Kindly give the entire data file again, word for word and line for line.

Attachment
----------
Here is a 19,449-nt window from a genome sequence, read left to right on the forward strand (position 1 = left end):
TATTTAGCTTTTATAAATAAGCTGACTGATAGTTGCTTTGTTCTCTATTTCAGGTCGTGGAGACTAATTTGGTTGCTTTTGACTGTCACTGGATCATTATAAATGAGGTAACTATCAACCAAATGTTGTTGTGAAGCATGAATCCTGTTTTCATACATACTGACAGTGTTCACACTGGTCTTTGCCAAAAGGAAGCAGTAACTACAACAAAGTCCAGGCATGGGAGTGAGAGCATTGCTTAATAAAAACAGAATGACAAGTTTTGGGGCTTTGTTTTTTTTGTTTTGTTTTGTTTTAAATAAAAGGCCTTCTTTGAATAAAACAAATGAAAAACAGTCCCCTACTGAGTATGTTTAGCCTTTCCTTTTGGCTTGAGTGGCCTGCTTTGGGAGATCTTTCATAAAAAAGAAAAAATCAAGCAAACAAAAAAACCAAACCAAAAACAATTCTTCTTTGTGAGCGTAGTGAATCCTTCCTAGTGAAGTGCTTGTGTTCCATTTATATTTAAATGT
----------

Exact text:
Here is a 19,449-nt window from a genome sequence, read left to right on the forward strand (position 1 = left end):
TATTTAGCTTTTATAAATAAGCTGACTGATAGTTGCTTTGTTCTCTATTTCAGGTCGTGGAGACTAATTTGGTTGCTTTTGACTGTCACTGGATCATTATAAATGAGGTAACTATCAACCAAATGTTGTTGTGAAGCATGAATCCTGTTTTCATACATACTGACAGTGTTCACACTGGTCTTTGCCAAAAGGAAGCAGTAACTACAACAAAGTCCAGGCATGGGAGTGAGAGCATTGCTTAATAAAAACAGAATGACAAGTTTTGGGGCTTTGTTTTTTTTGTTTTGTTTTGTTTTAAATAAAAGGCCTTCTTTGAATAAAACAAATGAAAAACAGTCCCCTACTGAGTATGTTTAGCCTTTCCTTTTGGCTTGAGTGGCCTGCTTTGGGAGATCTTTCATAAAAAAGAAAAAATCAAGCAAACAAAAAAACCAAACCAAAAACAATTCTTCTTTGTGAGCGTAGTGAATCCTTCCTAGTGAAGTGCTTGTGTTCCATTTATATTTAAATGT